MUSSOLINI’S FASCISTS SPARK RIOTS

Milan, Italy · October 27, 1922

On this date in 1922 in Italy, riots instigated by Benito Mussolini’s National Fascist Party (Partito Nazion­ale Fas­cista) erupted in sev­er­al Ital­ian towns. The Fas­cists called on the govern­ment to resign. The next day four columns of Mus­so­lini’s para­military Black­shirts (Camicie nere, or squadristi) began a march from the North­ern Italian city of Milan to Rome, Italy’s capital. Con­sisting of nation­alist intel­lec­tuals, former army officers, and dis­gruntled former sol­diers, the Black­shirts may have num­bered 200,000 by the time of Mus­so­lini’s March on Rome. (In Ger­many, Adolf Hitler adopted this model for his “Storm Troopers” in the Nazi Party’s Sturm­ab­teilung, who were issued brown shirts and were col­lo­quially known as “Brown­shirts.”) Italy’s King Victor Em­man­uel III refused the govern­ment’s request to declare mar­tial law; in­stead, he invited Mus­so­lini to form a new govern­ment and sent a special train to bring the marchers to the capital. As both prime min­is­ter and foreign min­is­ter, Mus­so­lini headed a govern­ment con­sisting of Cath­o­lics, Social Demo­crats, Liberals, and four mem­bers of his Fas­cist Party. In the 1924 gen­eral elec­tion, Mus­so­lini gar­nered the support of 65 per­cent of Ital­ian voters, but his im­pres­sive sup­port was based on a com­bi­na­tion of bluff, vio­lence, and intim­i­da­tion. In 1926 he dis­solved Par­lia­ment and estab­lished an author­i­tarian dic­ta­tor­ship that entered into a mili­tary pact with Ger­many and Japan (the Tri­par­tite Pact), which dragged Italy into World War II. Mussolini remained at the helm of state until the long-dor­mant Grand Coun­cil of Fascism deposed him on the night of July 24–25, 1943. This was just days after the start of Opera­tion Husky, the Allies’ am­phib­i­ous and air­borne in­va­sion of Sicily that opened the way to the Allied in­va­sion of the Ital­ian main­land. King Victor Em­manuel, who had allowed Mus­so­lini to “man­age” his king­dom for 21 years, ordered the Cara­bi­nieri to arrest him on the even­ing of July 25, 1943. To head his new govern­ment, the king appointed Marshal Pietro Ba­doglio, former Supreme Chief of the Ital­ian Gen­eral Staff. On Septem­ber 3, 1943, a week before the Allies’ in­va­sion of the main­land, Ba­doglio entered into a secret armis­tice with the Allies, and the next month, on Octo­ber 13, steered his govern­ment into war with Italy’s erstwhile ally, Hitler’s Germany.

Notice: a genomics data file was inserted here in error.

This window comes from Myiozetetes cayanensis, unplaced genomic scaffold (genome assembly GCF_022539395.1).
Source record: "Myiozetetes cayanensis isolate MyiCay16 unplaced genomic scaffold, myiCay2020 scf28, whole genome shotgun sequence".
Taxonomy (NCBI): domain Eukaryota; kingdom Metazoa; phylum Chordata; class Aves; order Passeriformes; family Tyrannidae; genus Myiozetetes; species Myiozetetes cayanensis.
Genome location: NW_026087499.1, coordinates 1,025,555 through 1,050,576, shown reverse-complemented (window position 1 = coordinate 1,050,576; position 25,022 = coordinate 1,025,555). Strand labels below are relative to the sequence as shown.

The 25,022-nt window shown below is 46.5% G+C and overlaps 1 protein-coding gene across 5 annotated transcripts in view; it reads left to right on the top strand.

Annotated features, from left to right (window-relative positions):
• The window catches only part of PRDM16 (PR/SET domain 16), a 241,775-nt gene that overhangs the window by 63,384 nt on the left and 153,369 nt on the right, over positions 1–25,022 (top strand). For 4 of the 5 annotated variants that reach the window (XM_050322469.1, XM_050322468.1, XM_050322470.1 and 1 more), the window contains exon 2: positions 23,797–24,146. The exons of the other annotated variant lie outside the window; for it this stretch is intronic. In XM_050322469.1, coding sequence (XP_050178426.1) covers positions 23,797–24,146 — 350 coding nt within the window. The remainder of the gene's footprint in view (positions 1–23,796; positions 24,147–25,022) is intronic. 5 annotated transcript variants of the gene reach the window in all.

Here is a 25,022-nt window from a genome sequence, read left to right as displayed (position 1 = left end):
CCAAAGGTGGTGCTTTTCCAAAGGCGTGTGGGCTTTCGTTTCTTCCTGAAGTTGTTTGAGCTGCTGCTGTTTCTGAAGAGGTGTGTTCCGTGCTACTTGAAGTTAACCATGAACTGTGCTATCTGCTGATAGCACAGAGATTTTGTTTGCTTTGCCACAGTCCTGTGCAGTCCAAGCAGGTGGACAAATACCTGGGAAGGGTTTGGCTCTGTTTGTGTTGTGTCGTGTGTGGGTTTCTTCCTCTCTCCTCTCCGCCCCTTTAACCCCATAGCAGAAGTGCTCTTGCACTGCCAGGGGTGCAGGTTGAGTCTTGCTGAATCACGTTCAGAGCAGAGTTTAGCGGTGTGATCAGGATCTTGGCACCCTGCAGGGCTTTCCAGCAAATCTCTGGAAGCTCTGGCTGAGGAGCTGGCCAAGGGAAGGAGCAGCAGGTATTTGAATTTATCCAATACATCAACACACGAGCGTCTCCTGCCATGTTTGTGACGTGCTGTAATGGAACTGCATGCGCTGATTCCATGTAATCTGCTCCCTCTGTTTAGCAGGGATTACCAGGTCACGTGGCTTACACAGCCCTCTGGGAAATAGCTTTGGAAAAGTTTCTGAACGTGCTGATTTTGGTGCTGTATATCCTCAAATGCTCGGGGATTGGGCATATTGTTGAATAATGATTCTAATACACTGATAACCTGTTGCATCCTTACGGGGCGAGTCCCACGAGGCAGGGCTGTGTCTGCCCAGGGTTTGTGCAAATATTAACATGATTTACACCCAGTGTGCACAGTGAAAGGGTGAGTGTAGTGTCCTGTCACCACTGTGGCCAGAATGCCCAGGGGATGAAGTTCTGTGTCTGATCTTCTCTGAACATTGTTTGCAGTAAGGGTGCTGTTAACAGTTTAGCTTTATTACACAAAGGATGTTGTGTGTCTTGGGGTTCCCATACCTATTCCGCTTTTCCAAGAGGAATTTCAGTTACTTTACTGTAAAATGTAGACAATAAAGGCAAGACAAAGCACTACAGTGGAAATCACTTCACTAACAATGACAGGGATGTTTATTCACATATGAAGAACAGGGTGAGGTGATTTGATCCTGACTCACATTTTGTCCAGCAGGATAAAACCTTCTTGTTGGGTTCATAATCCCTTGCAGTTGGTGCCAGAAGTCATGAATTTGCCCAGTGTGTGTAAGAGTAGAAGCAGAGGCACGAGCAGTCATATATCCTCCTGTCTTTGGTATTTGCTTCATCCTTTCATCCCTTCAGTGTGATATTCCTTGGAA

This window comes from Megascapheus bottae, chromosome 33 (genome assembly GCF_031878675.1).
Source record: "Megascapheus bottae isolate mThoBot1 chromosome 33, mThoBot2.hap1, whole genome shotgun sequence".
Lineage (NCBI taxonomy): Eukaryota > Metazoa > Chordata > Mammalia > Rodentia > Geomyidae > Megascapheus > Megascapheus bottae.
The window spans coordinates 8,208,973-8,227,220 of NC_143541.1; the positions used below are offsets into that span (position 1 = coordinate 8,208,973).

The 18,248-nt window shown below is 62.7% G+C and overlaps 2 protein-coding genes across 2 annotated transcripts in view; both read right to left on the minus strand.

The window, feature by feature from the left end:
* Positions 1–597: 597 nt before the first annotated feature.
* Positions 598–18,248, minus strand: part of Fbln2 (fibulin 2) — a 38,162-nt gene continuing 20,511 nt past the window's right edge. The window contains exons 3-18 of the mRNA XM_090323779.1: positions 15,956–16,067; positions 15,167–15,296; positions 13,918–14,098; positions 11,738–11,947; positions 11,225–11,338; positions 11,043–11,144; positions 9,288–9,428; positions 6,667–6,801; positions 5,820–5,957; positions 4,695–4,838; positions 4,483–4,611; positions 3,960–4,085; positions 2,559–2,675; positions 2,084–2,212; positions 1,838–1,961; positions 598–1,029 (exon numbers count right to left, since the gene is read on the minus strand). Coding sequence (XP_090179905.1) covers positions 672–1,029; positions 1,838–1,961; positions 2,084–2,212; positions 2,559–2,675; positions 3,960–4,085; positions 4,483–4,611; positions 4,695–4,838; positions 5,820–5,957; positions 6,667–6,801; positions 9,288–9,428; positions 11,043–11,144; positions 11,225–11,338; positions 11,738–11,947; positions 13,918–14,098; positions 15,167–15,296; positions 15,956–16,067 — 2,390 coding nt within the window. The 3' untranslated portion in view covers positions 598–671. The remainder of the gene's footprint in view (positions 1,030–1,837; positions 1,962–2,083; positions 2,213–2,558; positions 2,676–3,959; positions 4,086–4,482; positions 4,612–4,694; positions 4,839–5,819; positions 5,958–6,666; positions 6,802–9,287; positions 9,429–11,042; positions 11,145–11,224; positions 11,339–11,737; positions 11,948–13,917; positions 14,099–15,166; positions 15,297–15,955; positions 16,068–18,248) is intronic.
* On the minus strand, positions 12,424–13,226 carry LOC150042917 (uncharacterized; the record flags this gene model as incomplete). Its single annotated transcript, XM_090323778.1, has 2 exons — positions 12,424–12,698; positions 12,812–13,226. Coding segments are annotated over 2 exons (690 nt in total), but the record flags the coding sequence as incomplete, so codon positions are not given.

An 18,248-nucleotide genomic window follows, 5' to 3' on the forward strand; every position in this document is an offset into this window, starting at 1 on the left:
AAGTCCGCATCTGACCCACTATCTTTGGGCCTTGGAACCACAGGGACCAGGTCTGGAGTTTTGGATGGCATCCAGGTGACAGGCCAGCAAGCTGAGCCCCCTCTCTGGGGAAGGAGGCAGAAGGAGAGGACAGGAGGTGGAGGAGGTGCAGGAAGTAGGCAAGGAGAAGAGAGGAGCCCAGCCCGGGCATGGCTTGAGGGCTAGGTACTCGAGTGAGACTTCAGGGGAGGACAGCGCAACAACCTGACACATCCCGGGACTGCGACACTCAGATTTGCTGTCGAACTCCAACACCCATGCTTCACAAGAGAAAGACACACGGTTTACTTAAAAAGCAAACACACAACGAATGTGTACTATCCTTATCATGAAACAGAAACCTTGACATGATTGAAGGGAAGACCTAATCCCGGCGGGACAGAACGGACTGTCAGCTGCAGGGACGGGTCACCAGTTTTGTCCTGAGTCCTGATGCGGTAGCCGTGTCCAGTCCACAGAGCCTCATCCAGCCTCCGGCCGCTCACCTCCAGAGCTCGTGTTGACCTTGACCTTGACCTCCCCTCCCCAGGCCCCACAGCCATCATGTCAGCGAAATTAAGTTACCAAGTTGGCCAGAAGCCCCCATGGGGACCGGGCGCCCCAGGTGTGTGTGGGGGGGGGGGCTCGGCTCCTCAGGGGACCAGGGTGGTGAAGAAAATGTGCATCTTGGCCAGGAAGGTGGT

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Benito Mussolini and His Fascist Power Grab, Italy in the 1920s

Mussolini speaking to Fascist Party Blackshirts, Naples, October 24, 1922 Fascists approaching Rome, October 28, 1922

Left: Three days before riots broke out in Milan, Musso­lini (middle, with sash across chest) addressed a large gathering of Fas­cist Party Black­shirts, the Volun­tary Militia of National Security (MVSN), in Naples, October 24, 1922.

Right: Fascist marchers, who numbered less than 30,000, approached Rome on October 28, 1922.

Dapper Mussolini, October 28, 1922 Mussolini & Co. at head of March on Rome, October 28, 1922

Above: A dapper but stern-looking Mussolini during the March on Rome, Octo­ber 28, 1922, flanked by three of his quadrium­viri (princi­pal advisors): Emilio De Bono (on Musso­lini’s right), Italo Balbo (Musso­lini’s left), and Cesare Maria De Vecchi (with riding crop). De Bono became Minis­ter of Colonies; Balbo, former Air Marshal and Musso­lini’s “heir appar­ent,” became Gover­nor Gene­ral of Libya in 1933; and De Vecchi became Gover­nor Gene­ral of Ital­ian Somali­land (1923–1928). Balbo was killed by friendly fire when his plane was shot down over Tobruk, Libya, on June 28, 1940, by Italian anti-aircraft guns.

Fascists assemble at royal palace during March on Rome  Official greeting between king and Mussolini, November 4, 1928

Left: Fascists parade in front of the Quirinal Palace, the offi­cial resi­dence of King Victor Em­man­uel III. The monarchy was abol­ished in 1946 and the palace became the offi­cial resi­dence and workplace for the Presidents of the Italian Republic.

Right: A photo published in a newspaper shows King Victor Em­man­uel offi­cially greeting Musso­lini on Novem­ber 4, 1922, several days following the Fascists’ March on Rome.

Silent Film Showing Mussolini and His Blackshirts of the National Fascist Party Marching on Rome, October 1922